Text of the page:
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All the Perl that's Practical to Extract and Report

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  • That's the problem with software - failure really is an option. It's not like we're building bridges or hospitals.

    Case in point - today we discovered a bug in my spam scanning software that has been there for years. Hundreds of thousands of mails have triggered this bug. Yet we only just noticed it because failure wasn't a total showstopper. Creating the software with a tool like Alloy would have caught the bug (probably) but it would have also taken a hell of a lot longer to get the software written.
    • Depending upon what you're doing, failure may not be an option. Consider the Therac-25 [], a well-known radiation therapy machine which killed at least 5 patients due to a software bug.

      Or how about the doctors who were indicted for murder [] because they didn't double-check the results of some software and had several patients die as a result?

      On a less lethal scale, tests can be used to prevent software flaws from reappearing, but if the underlying design of the software is flawed, the fixes that go in place

      • Consider the Therac-25, a well-known radiation therapy machine which killed at least 5 patients due to a software bug.

        The Therac 25 is a really important story, but it is an outlier, and ultimately not relevant to most discussions about bugs, reliability or catastrophic failure. There is no general lesson to learn from that, except to be extremely careful when working on a system where life is on the line (medical, embedded or otherwise).

        Case in point: I've worked on many online publishing systems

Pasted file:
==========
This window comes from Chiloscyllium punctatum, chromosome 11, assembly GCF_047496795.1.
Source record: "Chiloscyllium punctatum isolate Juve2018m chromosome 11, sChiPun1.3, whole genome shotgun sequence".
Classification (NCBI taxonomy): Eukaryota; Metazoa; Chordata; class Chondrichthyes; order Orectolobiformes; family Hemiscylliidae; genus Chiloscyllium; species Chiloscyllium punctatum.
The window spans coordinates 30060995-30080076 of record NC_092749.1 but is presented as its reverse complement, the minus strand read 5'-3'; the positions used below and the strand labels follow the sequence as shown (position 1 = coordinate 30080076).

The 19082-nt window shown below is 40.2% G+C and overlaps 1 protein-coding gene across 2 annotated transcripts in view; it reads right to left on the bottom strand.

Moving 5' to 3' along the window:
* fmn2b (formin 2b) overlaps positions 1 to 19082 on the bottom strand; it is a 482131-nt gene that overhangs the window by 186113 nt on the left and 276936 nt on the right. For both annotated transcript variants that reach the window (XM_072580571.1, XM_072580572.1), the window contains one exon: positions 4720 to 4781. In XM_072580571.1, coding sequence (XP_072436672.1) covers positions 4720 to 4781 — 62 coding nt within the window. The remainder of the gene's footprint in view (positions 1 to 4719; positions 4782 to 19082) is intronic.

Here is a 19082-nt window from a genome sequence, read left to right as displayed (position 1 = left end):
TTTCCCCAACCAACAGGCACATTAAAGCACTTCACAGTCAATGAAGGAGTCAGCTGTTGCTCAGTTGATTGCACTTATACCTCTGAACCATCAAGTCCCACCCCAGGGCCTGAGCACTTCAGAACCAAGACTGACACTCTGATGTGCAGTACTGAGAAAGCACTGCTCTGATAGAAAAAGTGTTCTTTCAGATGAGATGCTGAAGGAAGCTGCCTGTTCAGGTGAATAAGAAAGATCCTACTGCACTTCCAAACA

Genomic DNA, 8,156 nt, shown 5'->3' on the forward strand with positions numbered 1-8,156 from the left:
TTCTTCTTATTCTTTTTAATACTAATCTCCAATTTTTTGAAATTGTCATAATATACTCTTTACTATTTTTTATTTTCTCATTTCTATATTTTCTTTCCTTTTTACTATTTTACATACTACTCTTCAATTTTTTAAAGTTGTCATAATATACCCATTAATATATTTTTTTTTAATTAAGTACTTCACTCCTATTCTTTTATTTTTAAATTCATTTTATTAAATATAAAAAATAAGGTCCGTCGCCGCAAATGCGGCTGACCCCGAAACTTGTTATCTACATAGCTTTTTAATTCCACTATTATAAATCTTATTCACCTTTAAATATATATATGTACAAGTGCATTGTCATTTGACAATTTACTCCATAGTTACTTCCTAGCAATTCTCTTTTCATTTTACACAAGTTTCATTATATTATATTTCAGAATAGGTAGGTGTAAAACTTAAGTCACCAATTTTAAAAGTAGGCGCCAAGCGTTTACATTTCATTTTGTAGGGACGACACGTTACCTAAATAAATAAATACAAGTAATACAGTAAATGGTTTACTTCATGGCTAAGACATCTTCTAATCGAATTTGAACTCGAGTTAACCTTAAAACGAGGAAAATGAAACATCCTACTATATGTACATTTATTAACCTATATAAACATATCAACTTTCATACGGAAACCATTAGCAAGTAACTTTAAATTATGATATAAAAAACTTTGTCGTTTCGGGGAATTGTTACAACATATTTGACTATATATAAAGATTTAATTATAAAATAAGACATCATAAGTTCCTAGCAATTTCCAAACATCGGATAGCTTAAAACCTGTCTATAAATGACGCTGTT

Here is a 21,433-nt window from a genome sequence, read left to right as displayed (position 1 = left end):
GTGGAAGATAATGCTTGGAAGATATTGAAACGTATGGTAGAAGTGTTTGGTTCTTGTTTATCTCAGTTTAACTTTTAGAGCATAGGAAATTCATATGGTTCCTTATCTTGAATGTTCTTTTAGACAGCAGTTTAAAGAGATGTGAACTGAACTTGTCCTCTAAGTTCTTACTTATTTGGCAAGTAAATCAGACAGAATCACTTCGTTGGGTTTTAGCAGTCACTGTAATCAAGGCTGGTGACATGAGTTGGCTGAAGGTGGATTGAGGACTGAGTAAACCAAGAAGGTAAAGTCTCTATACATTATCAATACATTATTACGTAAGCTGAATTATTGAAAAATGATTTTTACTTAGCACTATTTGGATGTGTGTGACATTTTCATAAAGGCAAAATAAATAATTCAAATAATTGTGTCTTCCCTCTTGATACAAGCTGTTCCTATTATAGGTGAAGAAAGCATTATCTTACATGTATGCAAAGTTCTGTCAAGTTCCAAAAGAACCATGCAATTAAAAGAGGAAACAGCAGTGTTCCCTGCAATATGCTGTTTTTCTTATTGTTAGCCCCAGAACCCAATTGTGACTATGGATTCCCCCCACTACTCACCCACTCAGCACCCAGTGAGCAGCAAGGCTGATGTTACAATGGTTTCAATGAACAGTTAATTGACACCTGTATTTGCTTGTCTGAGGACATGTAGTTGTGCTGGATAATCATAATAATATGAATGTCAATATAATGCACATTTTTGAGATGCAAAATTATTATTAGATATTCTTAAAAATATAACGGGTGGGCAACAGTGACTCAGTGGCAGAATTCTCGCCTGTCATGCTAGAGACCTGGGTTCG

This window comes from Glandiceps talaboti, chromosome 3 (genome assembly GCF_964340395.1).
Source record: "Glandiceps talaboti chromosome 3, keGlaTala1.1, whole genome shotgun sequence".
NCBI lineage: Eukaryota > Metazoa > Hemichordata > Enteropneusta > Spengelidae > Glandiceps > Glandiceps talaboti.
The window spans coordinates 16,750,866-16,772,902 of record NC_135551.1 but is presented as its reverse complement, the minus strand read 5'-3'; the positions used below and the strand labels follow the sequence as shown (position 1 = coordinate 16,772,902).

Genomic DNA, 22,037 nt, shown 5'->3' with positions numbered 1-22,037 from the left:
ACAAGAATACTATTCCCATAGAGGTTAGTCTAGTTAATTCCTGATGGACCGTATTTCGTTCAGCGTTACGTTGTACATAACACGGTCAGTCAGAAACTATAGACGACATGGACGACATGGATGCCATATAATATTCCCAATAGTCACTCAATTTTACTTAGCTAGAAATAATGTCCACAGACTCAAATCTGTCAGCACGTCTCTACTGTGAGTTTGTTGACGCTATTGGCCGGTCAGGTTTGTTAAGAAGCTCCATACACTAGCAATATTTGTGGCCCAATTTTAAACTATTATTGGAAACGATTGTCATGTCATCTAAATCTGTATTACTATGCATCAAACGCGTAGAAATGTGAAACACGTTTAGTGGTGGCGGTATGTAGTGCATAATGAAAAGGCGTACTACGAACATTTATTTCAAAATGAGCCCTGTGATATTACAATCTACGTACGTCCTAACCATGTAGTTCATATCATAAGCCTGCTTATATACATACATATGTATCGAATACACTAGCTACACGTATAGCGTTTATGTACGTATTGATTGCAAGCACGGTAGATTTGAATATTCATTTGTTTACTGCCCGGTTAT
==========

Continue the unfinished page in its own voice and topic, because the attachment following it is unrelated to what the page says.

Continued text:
• No, this is the worst case scenario: vulnerabilites in SAP [] or perhaps this Who turned out the lights []. The price of catastrophic failure really can be that bad. The problem is, that the same components that you used in your publishing house, or to bend sheet metal are being used everywhere else as well - And they suck!

          Now for my lovely little anecdote to debunk the rest of your point. Back before I worked for ActiveState, I was an IT consultant to a very large forestry company (who shall remain nameless
          • mock! How've you been? Where have you been hiding yourself?

            Bugs matter.

            Yes, they do, but not all bugs have equal weight. Not even security related bugs. Do I care if a package has a known buffer overflow if it's running inside my firewall? OK, I care, but do I care as much as I would if it's in the DMZ or on a public site? Do I care enough to patch inside the firewall first, leaving a public machine wide open?

            We can trade annecdotes all day about how bugs matter or don't. In the end, thou

            • Well I'm still kicking around Vancouver, however you might see me in London or Tokyo as well. I founded MailChannels [] with another former ActiveStater, and I've been making the bits go for CanSecWest [] and associated conferences for the last few years. Right now, I'm reworking our conference registration system, which entailed an audit of all the bits I was planning on using. I'm not really pleased with what I found.

              While I don't disagree that perspective is necessary, obviously when limited resources are available, priorities must be assigned based upon perceived risk, I do think that the industry currently errs way too far on the side of closing its eyes and thinking of the queen.

              Most Developers... hell, most people, don't think maliciously enough. They think that no one will notice, because they're project or company or library is "too small." What they fail to recognize, is that being malicious has become big business. Customers losing access to data matter when you're shorting a stock.

              We live in a world where a (new) remote exploit for IE or Outlook currently goes for about $100,000 to the right interested parties - only some of which are spammers. Now normally I wouldn't care, I'd be happily profitting from both sides like I usually do, but in this case we all share the same internet, and someone else's darwinian malcompetence (cough*Sony DRM*cough) ends up costing me.
              What I hoped to illustrate with my forestry example, is that someone elses bugs can effect your life without you even being aware of the bug, and that perhaps they should be treated a bit more like the attractive nuissance that they are.

              We don't let construction companies dump their waste in our drinking water either.